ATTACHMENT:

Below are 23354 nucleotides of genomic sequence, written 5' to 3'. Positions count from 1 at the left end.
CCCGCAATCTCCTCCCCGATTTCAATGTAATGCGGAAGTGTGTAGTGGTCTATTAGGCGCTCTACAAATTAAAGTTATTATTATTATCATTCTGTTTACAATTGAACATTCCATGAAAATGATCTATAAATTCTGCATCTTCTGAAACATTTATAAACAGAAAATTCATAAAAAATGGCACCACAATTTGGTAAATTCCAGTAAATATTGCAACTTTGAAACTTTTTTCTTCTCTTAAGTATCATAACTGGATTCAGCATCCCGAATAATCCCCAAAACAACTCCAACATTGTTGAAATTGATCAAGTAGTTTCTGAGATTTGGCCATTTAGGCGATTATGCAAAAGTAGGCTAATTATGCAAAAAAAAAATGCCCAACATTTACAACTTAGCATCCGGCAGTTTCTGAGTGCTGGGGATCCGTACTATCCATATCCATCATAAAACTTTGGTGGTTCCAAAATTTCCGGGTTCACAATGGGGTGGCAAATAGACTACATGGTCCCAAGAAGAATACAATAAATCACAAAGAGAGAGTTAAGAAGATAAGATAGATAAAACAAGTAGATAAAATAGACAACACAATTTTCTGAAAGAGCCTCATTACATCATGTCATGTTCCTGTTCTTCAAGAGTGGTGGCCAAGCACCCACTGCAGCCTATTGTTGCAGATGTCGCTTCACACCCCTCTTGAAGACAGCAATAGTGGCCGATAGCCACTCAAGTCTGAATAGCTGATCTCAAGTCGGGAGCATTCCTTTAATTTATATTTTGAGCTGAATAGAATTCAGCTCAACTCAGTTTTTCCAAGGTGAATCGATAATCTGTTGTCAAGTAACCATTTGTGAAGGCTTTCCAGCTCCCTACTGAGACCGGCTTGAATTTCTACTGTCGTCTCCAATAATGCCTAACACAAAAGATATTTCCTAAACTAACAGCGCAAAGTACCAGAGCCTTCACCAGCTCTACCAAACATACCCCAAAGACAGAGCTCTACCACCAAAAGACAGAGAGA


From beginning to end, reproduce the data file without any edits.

Below are 23354 nucleotides of genomic sequence, written 5' to 3'. Positions count from 1 at the left end.
CCCGCAATCTCCTCCCCGATTTCAATGTAATGCGGAAGTGTGTAGTGGTCTATTAGGCGCTCTACAAATTAAAGTTATTATTATTATCATTCTGTTTACAATTGAACATTCCATGAAAATGATCTATAAATTCTGCATCTTCTGAAACATTTATAAACAGAAAATTCATAAAAAATGGCACCACAATTTGGTAAATTCCAGTAAATATTGCAACTTTGAAACTTTTTTCTTCTCTTAAGTATCATAACTGGATTCAGCATCCCGAATAATCCCCAAAACAACTCCAACATTGTTGAAATTGATCAAGTAGTTTCTGAGATTTGGCCATTTAGGCGATTATGCAAAAGTAGGCTAATTATGCAAAAAAAAAATGCCCAACATTTACAACTTAGCATCCGGCAGTTTCTGAGTGCTGGGGATCCGTACTATCCATATCCATCATAAAACTTTGGTGGTTCCAAAATTTCCGGGTTCACAATGGGGTGGCAAATAGACTACATGGTCCCAAGAAGAATACAATAAATCACAAAGAGAGAGTTAAGAAGATAAGATAGATAAAACAAGTAGATAAAATAGACAACACAATTTTCTGAAAGAGCCTCATTACATCATGTCATGTTCCTGTTCTTCAAGAGTGGTGGCCAAGCACCCACTGCAGCCTATTGTTGCAGATGTCGCTTCACACCCCTCTTGAAGACAGCAATAGTGGCCGATAGCCACTCAAGTCTGAATAGCTGATCTCAAGTCGGGAGCATTCCTTTAATTTATATTTTGAGCTGAATAGAATTCAGCTCAACTCAGTTTTTCCAAGGTGAATCGATAATCTGTTGTCAAGTAACCATTTGTGAAGGCTTTCCAGCTCCCTACTGAGACCGGCTTGAATTTCTACTGTCGTCTCCAATAATGCCTAACACAAAAGATATTTCCTAAACTAACAGCGCAAAGTACCAGAGCCTTCACCAGCTCTACCAAACATACCCCAAAGACAGAGCTCTACCACCAAAAGACAGAGAGA